Deepening our Commitment to Place: Community Wealth Building in Michigan * ^

Tuesday, May 4, 2021
2:30 PM - 3:30 PM

Level
Intermediate
Target Audience
Accountants, Advocacy Groups, Architects, Attorneys, Construction, Downtown Developers, Engineering, Financiers, Housing Counseling, Landlords, Legislators, Management Companies, Main Streets, Municipalities, Nonprofit/for-profit Developers, Property Dealings, Realtors, Serving the Homeless
Description

The Michigan Municipal League and the communities we represent have spent more than a decade investing in placemaking strategies throughout the state, showing that “we love where you live” by lifting up what residents themselves love. We have fought to give local leaders the flexibility and resources they need to serve their communities by advocating for local revenues and local empowerment. We have convened our members and partners to dive into the challenges posed by accelerating changes in our communities to tackle solutions to new needs and opportunities. Our placemaking work has had positive impacts across the state and nation. We are building upon this success to help create places where communities thrive, requiring us all to look through a broader lens. Our expanded platform – Community Wealth Building – is rooted in a belief that to create adaptable, equitable, resilient, and sustainable communities, systemic changes are required. This session will discuss our broadened lens in the six key areas of Community Wealth Building, which are focused on the human experience in Michigan communities, and are interconnected with the vital elements of trust and belonging. We will describe the need for safeguarding our communities against the whims of the national and global forces, as well as our work identifying evolving solutions to address the systemic failures we’ve begun to see. Housing access vulnerabilities are included in this framework, as well as the need for appropriately-resourced local government action in fostering solutions for market failures where demand for decent and fair housing far outstrips supply. Within this discussion, we will introduce concepts focused on increasing community and individual assets, creating resilient and adaptable systems, and addressing social and economic needs. We will connect this work to the continued importance of Municipal Finance Reform and our vocal presence in Housing Michigan.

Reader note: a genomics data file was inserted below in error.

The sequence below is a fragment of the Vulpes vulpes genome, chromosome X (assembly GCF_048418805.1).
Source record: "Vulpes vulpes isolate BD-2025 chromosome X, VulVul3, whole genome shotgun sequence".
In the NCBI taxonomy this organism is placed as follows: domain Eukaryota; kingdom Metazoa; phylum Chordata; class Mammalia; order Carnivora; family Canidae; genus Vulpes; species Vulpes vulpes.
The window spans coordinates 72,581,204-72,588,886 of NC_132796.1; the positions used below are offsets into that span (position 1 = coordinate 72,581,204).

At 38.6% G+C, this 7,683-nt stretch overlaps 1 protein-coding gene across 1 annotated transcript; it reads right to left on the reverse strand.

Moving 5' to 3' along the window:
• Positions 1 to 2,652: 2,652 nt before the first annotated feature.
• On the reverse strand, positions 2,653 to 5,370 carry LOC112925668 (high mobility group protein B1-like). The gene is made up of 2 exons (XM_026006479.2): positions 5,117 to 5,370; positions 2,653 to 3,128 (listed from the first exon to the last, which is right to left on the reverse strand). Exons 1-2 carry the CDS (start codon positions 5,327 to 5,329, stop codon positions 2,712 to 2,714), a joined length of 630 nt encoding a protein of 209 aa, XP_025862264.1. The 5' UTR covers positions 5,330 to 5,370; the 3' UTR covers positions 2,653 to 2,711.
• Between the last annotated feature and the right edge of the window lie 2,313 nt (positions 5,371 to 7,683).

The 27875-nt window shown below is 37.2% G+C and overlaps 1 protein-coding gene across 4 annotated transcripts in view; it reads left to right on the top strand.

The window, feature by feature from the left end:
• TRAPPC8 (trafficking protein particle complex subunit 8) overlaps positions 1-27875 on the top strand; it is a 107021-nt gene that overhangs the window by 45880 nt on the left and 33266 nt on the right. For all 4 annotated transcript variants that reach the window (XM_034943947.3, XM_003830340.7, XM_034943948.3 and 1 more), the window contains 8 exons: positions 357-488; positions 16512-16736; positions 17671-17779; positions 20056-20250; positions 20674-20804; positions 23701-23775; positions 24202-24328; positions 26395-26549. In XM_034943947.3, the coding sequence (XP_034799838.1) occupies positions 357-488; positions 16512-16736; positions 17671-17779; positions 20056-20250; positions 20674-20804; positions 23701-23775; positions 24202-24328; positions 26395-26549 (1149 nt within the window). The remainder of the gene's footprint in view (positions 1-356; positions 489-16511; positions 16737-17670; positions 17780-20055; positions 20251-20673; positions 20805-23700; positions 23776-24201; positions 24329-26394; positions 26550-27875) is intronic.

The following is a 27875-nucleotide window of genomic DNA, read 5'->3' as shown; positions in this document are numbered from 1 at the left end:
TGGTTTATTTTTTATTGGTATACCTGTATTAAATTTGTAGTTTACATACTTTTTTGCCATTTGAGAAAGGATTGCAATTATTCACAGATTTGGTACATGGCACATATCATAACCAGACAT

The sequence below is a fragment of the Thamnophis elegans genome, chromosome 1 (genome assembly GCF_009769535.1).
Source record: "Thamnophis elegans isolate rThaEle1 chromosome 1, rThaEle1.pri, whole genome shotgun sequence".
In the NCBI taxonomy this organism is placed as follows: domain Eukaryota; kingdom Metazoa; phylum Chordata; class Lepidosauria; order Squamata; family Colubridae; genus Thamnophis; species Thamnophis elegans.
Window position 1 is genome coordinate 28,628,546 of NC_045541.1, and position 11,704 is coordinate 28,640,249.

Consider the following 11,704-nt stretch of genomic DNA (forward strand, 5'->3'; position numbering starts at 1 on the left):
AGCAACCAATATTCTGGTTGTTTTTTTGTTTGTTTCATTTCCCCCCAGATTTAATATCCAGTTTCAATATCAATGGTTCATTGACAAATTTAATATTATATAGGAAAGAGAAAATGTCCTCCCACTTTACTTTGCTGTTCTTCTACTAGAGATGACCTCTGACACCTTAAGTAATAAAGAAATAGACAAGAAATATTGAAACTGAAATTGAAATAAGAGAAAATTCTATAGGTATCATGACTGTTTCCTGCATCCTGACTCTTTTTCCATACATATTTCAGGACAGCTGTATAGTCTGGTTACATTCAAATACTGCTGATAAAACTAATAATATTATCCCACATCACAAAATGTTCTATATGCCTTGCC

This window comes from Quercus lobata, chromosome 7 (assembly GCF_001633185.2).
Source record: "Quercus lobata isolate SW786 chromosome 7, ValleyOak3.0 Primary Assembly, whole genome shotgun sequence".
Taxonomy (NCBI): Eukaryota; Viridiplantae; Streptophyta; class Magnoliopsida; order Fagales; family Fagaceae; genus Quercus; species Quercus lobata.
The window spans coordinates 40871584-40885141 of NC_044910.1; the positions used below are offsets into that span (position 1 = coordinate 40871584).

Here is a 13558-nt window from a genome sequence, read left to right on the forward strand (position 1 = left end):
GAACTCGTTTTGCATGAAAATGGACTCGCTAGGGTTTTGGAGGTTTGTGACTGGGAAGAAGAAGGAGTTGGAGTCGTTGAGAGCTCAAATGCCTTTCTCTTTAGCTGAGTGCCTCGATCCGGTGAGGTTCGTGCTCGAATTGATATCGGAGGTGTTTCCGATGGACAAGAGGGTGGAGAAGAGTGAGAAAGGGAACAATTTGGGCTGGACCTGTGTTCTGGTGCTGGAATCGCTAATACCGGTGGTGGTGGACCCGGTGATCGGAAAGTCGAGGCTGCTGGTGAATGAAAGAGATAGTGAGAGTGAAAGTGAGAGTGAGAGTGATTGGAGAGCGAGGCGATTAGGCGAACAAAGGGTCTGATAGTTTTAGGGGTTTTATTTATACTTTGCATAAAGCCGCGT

This session offers NASW credits

Handout
Survey